Students at Baylor College of Medicine in Houston, Texas, are gaining access to a new educational resource called Radiology-TEACHES (Technology Enhanced Appropriateness Criteria Home for Education Simulation), which aims to give students more in-depth knowledge about medical imaging tests by using American College of Radiology (ACR)'s Radiology Case Management System (RCMS) integrated with the ACR Select clinical decision support (CDS) tools.
Radiology Business spoke with Marc H. Willis, DO, associate professor of radiology and associate chair for quality improvement at Baylor College of Medicine who was part of the team that created the program.
Radiology Business: What prompted you and your colleagues to launch Radiology-TEACHES?
Marc Willis, DO: Chronic gaps in traditional medical education curricula in areas such as appropriate utilization of imaging, cost of imaging examinations, appropriate use of intravenous contrast and patient safety (radiation exposure). These gaps are a significant barrier for our pursuit of high-value healthcare.
In 2013, I saw what was going on in the area of clinical decision support. I felt it was great work, but believed that the issues we are trying to address are too big to wait and address solely after medical providers are done with their education. I proposed that we attack the issue on both fronts by also going upstream and educating people differently throughout medical education. Fortunately, the American College of Radiology (ACR) and National Decision Support Company shared this vision and agreed to collaborate in this endeavor.
How exactly was Radiology-TEACHES developed?
A web-based education portal was created to simulate the ordering process for imaging examinations with integrated clinical decision support. This was done by authoring case vignettes within the ACR’s Radiology Case Management System (RCMS). The RCMS system was integrated with the ACR Select clinical decision support tool to provide learners with immediate feedback in this simulated environment.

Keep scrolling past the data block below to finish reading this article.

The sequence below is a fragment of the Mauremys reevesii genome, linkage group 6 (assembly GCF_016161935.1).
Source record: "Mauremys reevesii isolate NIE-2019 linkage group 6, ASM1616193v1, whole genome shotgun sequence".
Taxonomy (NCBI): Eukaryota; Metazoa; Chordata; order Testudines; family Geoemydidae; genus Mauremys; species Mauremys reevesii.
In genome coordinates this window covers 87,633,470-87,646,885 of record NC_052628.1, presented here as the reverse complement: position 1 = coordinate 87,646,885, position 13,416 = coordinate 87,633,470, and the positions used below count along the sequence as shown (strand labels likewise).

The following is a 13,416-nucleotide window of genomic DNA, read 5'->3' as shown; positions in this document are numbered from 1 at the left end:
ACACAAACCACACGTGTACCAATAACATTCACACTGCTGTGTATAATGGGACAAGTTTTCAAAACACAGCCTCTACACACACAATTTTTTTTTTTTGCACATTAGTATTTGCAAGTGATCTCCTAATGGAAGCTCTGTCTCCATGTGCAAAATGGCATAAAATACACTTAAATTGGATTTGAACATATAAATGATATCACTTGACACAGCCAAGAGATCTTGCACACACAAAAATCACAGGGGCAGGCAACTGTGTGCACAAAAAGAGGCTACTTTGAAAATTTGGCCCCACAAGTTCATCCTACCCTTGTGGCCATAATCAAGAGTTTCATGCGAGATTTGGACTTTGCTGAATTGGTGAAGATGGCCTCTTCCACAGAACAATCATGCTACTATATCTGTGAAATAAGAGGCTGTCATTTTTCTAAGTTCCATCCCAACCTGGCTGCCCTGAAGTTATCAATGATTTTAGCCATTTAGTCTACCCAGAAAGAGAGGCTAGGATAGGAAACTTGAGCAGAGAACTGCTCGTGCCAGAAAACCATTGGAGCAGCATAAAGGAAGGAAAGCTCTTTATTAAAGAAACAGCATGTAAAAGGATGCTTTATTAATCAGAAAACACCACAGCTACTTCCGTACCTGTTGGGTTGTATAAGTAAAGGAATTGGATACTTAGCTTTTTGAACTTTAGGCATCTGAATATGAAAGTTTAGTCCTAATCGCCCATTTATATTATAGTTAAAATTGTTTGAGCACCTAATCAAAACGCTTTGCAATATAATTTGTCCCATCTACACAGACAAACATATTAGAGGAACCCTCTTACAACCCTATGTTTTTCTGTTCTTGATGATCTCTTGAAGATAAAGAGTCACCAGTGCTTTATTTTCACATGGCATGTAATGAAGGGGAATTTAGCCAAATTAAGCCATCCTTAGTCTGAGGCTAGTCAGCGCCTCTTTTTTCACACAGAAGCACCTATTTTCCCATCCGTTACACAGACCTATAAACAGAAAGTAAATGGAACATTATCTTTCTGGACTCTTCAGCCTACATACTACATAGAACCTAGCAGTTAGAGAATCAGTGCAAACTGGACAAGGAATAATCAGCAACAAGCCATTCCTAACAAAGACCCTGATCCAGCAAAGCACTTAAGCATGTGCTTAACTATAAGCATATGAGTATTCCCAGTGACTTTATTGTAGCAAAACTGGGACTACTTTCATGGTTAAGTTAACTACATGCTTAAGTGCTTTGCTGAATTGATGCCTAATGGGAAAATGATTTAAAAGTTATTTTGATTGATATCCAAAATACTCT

What kind of responses have you been getting from students in regards to the program?
Feedback from learners has been extremely positive. Learner feedback is available in the Academic Radiology article and ACR Case Study.
Do you have any plans on possibly allowing Radiology-TEACHES to branch out to other medical programs?
Absolutely, we are doing a multisite implementation study with medical schools. There are currently five schools enrolled: University of Chicago, Montefiore, Augusta University, Uniformed Services University of the Health Sciences and Cooper Medical School of Rowan University. We have also piloted the resource with our Physician Assistant program here at Baylor College of Medicine. This resource is scalable and adaptable. It has potential to be utilized across the continuum of medical education (UME, GME, CME, allied health, inter-professional education, etc.)
Do you have any other plans for the future of Radiology-TEACHES?
The challenge of obtaining high-value and cost-effective care throughout our healthcare system is great. I believe Radiology-TEACHES has proven to be a useful resource for this pursuit. Through further development, growth and support, this resource can make a significant contribution toward shaping the future healthcare enterprise that we all want and need.
Back when you were a student, I’m assuming you were going through those online PDF. What have you learned from this new online platform with integrated CDS?
The improved efficiency to access key information is a significant advantage of the portal. The resource fills significant gaps in medical education curricula that I wish I had access to as a learner. The ability to learn these important concepts in a simulated environment without compromising patient safety or increasing the cost of care in teaching institutions is a huge advantage of this approach.